The Greek government has dropped the proposed black period from the draft egaming bill it presented to its parliament last week, which would have required applicant operators to cease activity in the market until approved.
The “black period” clause had been present in the initial draft released by the government in January, leading to fears operators would have to suspend operations until licensed, with the likes of Sportingbet, which generates 15% of NGR from Greece, particularly affected.
While companies will still be required to incorporate in Greece in order to qualify, several of the financial requirements have been lowered, with those licensed only needing a minimum share capital of €400k (compared to €500k before), and a letter of credit for €200k (instead of €300k) in order to enter the tender process.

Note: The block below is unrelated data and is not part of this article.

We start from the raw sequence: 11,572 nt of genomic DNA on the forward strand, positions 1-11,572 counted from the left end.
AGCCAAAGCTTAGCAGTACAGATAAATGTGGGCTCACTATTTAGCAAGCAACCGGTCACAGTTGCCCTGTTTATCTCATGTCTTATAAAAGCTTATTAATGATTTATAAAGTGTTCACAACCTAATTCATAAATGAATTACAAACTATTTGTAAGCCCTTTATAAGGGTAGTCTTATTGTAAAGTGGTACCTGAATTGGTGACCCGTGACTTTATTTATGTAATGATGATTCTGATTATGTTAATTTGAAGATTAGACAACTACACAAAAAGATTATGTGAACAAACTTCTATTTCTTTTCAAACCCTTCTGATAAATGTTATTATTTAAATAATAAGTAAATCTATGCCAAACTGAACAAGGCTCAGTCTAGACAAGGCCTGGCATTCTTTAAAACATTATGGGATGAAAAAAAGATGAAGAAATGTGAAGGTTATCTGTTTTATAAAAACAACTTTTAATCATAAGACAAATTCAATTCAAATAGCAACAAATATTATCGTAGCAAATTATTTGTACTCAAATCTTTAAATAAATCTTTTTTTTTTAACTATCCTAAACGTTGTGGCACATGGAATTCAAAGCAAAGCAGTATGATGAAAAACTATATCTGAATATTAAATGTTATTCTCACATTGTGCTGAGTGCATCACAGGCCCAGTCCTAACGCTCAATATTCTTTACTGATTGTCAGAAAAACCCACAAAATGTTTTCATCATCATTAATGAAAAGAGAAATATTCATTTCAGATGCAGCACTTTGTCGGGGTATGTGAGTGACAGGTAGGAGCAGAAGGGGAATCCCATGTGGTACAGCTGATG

Other changes introduced include the lowering of the participation fee (minimum bet) from €5 to between €0.10 and €2. The issuing of a player ID card also becomes compulsory.
The Danish government also proposed a “black period” ahead of the regulation of its egaming market, until a complaint over tax rates to the EC compressed the possible timeframe for this to be implemented and enforced.